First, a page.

The composition of learning mediums used by Organizations has started seeing a significant change. Formal instructor-led classroom training hours have been steadily decreasing. At the same time, online virtual learning hours are rapidly increasing. According to an ATD Study, in 2008 average percentage of formal classroom training hours was 64%. In 2015 it came down to 49%. The trend is continuing in 2019 and this percentage will be significantly come down while percentage of e-learning hours will see a steep rise. We shall also see a change in the composition of 70-20-10. The quantum of formal learning (10%) will see a decline and that of experiential learning (70%) will increase. This will badly impact training vendors and training providers. They would see a decline in their revenues in the next 2-3 years.
3. Making Learning Accessible on Demand
Earlier we talked about workforce demographics and how they are undergoing a paradigm shift. With roles becoming more global, mobile, virtual and dynamic, L&D practitioners would need to provide employees on-demand 24/7 access to ‘learning’ anytime, anywhere, on any device at the fastest possible speed. A recent Gartner study found, “The effortless learning experience has the greatest impact on learning application and digital learners value it the most.” Building micro-learning or byte-sized modules and deploying them on a dynamic LMS will augment ease of access and ease of application significantly.
4. Use Learning as a Retention Strategy
Organizations are locked in a bitter talent war. However, best-in-class organizations will have an upper-hand in this battle. It is because L&D teams there would continuously strive to build capabilities of their employees. Employees love to work for organizations which enable their personal and professional development as well as foster their career growth. This becomes a strong employee retention strategy for such organizations. Employees there get to find opportunities not only to build capabilities needed for today but they also see opportunities to build their capabilities for the future. This drives employee loyalty and stickiness in a big way.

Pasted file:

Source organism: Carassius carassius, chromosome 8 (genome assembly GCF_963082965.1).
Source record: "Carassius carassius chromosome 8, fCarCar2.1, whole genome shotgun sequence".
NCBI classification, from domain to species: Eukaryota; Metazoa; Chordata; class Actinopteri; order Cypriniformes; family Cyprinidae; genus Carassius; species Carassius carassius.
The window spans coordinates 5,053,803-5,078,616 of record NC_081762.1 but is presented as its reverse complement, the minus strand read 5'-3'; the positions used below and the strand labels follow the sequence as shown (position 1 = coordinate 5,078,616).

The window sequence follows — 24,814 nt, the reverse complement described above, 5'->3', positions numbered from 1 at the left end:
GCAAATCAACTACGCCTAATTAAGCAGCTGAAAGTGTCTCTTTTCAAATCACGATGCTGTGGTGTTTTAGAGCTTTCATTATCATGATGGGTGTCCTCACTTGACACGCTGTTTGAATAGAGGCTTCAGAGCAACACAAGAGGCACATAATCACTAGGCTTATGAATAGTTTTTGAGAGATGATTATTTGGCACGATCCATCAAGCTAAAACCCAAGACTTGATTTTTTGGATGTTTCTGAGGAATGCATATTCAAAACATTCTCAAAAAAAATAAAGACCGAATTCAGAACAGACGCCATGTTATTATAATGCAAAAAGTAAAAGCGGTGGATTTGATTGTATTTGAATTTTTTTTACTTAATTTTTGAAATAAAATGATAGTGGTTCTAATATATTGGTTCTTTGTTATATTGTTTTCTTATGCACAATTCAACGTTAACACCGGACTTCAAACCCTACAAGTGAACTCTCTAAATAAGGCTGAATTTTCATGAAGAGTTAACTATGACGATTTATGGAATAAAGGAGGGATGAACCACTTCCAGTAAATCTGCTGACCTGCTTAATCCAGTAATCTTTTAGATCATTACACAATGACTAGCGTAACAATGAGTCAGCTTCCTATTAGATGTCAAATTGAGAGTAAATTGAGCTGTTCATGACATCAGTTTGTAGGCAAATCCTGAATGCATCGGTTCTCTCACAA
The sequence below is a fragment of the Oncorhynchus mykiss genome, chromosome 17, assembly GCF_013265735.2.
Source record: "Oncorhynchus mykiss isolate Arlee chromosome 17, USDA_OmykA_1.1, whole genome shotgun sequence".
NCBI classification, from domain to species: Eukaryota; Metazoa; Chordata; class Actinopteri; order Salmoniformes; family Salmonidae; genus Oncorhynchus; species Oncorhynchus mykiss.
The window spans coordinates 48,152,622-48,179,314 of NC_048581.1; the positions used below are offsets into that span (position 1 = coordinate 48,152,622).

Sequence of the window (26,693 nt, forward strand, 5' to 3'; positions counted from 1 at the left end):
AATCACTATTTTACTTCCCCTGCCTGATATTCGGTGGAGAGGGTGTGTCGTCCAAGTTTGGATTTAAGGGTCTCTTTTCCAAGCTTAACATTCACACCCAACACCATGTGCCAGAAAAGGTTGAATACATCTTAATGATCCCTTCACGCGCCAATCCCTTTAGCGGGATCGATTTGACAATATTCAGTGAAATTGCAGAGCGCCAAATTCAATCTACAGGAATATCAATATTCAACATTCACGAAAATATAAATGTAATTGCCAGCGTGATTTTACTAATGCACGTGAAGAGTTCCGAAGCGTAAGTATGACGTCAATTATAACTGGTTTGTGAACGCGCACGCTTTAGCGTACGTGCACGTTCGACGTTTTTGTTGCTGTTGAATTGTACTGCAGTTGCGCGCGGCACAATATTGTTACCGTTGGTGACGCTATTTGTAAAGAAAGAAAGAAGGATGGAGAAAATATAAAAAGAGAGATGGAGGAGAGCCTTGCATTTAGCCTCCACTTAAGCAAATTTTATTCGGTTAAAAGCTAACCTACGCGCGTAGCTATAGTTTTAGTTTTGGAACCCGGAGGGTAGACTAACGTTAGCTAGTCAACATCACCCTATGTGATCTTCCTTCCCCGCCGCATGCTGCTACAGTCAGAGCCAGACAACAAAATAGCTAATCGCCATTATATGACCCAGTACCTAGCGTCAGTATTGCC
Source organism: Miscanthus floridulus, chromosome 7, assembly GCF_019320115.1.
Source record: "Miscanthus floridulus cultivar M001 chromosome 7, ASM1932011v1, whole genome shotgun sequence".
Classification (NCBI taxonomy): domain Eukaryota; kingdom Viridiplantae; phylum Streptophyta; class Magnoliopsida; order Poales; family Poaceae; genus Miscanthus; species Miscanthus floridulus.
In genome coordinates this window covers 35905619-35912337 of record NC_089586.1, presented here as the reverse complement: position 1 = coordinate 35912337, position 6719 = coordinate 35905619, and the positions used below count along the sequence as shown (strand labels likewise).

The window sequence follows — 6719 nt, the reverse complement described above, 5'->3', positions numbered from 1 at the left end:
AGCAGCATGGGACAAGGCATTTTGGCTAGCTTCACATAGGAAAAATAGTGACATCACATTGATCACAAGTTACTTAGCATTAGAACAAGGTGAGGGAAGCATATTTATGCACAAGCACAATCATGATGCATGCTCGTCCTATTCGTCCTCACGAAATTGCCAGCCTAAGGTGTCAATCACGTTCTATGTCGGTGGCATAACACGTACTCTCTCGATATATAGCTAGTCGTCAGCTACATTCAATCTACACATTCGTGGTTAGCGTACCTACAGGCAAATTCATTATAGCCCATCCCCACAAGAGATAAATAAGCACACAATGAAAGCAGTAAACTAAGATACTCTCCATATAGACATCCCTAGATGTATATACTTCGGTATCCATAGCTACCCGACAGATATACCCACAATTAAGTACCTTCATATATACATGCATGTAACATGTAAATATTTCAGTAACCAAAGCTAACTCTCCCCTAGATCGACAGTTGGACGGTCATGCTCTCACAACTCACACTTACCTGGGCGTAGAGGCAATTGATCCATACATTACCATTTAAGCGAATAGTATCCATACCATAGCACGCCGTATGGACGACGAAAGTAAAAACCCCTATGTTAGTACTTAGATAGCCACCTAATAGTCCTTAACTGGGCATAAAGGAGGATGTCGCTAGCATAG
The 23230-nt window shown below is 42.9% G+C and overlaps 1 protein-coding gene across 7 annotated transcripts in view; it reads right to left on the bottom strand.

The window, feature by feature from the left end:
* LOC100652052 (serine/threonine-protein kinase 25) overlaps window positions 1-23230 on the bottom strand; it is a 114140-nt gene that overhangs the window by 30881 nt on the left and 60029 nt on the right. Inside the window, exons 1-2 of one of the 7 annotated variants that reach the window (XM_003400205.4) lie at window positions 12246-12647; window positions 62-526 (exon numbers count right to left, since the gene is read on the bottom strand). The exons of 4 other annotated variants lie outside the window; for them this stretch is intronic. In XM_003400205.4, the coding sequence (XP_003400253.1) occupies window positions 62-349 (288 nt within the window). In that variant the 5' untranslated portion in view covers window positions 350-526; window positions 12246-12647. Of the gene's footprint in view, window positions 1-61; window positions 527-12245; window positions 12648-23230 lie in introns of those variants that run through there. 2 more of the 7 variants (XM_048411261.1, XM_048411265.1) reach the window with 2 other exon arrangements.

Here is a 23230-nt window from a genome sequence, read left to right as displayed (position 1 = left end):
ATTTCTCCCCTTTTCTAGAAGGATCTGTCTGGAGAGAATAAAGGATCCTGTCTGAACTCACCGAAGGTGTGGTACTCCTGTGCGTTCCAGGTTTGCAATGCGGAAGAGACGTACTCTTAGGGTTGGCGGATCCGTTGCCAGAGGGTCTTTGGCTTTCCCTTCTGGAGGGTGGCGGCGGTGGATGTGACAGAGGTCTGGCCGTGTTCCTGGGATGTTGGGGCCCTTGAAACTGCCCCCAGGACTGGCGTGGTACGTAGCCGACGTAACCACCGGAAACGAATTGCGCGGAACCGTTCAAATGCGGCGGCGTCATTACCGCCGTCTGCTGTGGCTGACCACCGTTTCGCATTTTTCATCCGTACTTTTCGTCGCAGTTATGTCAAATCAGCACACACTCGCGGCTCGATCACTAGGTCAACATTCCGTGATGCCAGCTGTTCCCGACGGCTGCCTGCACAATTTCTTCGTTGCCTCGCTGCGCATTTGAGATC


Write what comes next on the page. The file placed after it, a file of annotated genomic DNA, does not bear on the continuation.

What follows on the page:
5. Using Immersive Technologies
Use of Immersive technologies in learning will become increasingly popular. Technologies like Augmented Reality and Virtual Reality will take learner experience to a different level. While in organizations, the Gen Y and Gen Z employees will quickly embrace these technologies, Gen- X employees will also take a lot of interest in them. AR and VR technologies will replace traditional classroom and online courses with lessons taught, practiced and experienced in a simulated environment.
6. Delivering Business Results
Business leaders will expect to see L&D driving business impact. L&D leaders will lose their seats at the table, if they don’t deliver clearly measurable business outcomes. According to Charles Jennings, the former CLO of Thomson Reuters, the shift would be from learning as an input towards performance improvement (organization, team and individual) as an output.
L&D leaders in best-in-class organizations would continuously measure the impact of their interventions on revenues, profitability, cost, productivity, efficiency, utilization, CSAT, ESAT, Talent pipeline, Talent Mobility etc.
7. Agile Learning Organization
If L&D teams are going to drive learning agility in organizations, they themselves have to become learning agile first. Best-in-Class organizations will build agile L&D teams. L&D teams in average organizations will remain stuck in traditional, run of the mill approaches. However, their counterparts in best-in-class organizations will experiment with new ideas, explore new tools and technologies and try different methods and approaches. Such leaders will learn from their mistakes quickly and will not be afraid of making mistakes. Such teams would always invest in their own upskilling and reskilling. Noted Executive Coach, Randeep Singh Sisodia says, “L&D professionals need to hone up their research skills as understanding capability gaps will need to span out to wider spectrum of Customers, vendors and even investors.”